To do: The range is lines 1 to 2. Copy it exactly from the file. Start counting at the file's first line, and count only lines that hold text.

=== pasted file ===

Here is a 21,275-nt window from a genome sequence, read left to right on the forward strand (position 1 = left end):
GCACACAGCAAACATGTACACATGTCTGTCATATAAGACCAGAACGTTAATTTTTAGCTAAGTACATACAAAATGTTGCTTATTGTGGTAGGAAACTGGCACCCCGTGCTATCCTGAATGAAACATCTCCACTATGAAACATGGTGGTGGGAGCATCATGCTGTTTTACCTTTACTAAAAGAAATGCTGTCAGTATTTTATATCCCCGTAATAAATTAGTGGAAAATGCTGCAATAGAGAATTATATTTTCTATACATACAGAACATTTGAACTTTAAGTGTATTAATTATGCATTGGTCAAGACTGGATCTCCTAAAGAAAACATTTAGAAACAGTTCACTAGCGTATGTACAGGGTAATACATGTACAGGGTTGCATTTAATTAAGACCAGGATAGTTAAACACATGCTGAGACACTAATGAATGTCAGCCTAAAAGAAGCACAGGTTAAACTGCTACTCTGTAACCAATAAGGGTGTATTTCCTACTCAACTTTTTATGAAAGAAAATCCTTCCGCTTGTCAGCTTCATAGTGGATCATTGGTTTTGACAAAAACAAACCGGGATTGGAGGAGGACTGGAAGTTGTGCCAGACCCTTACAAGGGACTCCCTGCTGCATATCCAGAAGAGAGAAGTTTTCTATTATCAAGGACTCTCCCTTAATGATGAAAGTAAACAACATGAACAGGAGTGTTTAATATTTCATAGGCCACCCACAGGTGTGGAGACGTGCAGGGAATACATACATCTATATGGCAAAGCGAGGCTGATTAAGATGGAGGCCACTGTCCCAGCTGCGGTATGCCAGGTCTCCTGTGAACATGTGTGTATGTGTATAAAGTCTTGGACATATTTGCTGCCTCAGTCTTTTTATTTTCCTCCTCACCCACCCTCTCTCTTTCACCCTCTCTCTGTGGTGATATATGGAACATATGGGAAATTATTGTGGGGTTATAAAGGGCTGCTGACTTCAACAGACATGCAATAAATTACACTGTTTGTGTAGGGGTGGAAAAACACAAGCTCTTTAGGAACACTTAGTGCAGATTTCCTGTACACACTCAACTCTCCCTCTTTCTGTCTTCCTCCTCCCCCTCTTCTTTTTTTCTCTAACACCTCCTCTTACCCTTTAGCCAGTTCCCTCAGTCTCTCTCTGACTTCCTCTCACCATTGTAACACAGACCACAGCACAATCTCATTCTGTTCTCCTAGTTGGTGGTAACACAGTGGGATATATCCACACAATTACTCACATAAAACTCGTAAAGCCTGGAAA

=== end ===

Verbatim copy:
Here is a 21,275-nt window from a genome sequence, read left to right on the forward strand (position 1 = left end):
GCACACAGCAAACATGTACACATGTCTGTCATATAAGACCAGAACGTTAATTTTTAGCTAAGTACATACAAAATGTTGCTTATTGTGGTAGGAAACTGGCACCCCGTGCTATCCTGAATGAAACATCTCCACTATGAAACATGGTGGTGGGAGCATCATGCTGTTTTACCTTTACTAAAAGAAATGCTGTCAGTATTTTATATCCCCGTAATAAATTAGTGGAAAATGCTGCAATAGAGAATTATATTTTCTATACATACAGAACATTTGAACTTTAAGTGTATTAATTATGCATTGGTCAAGACTGGATCTCCTAAAGAAAACATTTAGAAACAGTTCACTAGCGTATGTACAGGGTAATACATGTACAGGGTTGCATTTAATTAAGACCAGGATAGTTAAACACATGCTGAGACACTAATGAATGTCAGCCTAAAAGAAGCACAGGTTAAACTGCTACTCTGTAACCAATAAGGGTGTATTTCCTACTCAACTTTTTATGAAAGAAAATCCTTCCGCTTGTCAGCTTCATAGTGGATCATTGGTTTTGACAAAAACAAACCGGGATTGGAGGAGGACTGGAAGTTGTGCCAGACCCTTACAAGGGACTCCCTGCTGCATATCCAGAAGAGAGAAGTTTTCTATTATCAAGGACTCTCCCTTAATGATGAAAGTAAACAACATGAACAGGAGTGTTTAATATTTCATAGGCCACCCACAGGTGTGGAGACGTGCAGGGAATACATACATCTATATGGCAAAGCGAGGCTGATTAAGATGGAGGCCACTGTCCCAGCTGCGGTATGCCAGGTCTCCTGTGAACATGTGTGTATGTGTATAAAGTCTTGGACATATTTGCTGCCTCAGTCTTTTTATTTTCCTCCTCACCCACCCTCTCTCTTTCACCCTCTCTCTGTGGTGATATATGGAACATATGGGAAATTATTGTGGGGTTATAAAGGGCTGCTGACTTCAACAGACATGCAATAAATTACACTGTTTGTGTAGGGGTGGAAAAACACAAGCTCTTTAGGAACACTTAGTGCAGATTTCCTGTACACACTCAACTCTCCCTCTTTCTGTCTTCCTCCTCCCCCTCTTCTTTTTTTCTCTAACACCTCCTCTTACCCTTTAGCCAGTTCCCTCAGTCTCTCTCTGACTTCCTCTCACCATTGTAACACAGACCACAGCACAATCTCATTCTGTTCTCCTAGTTGGTGGTAACACAGTGGGATATATCCACACAATTACTCACATAAAACTCGTAAAGCCTGGAAA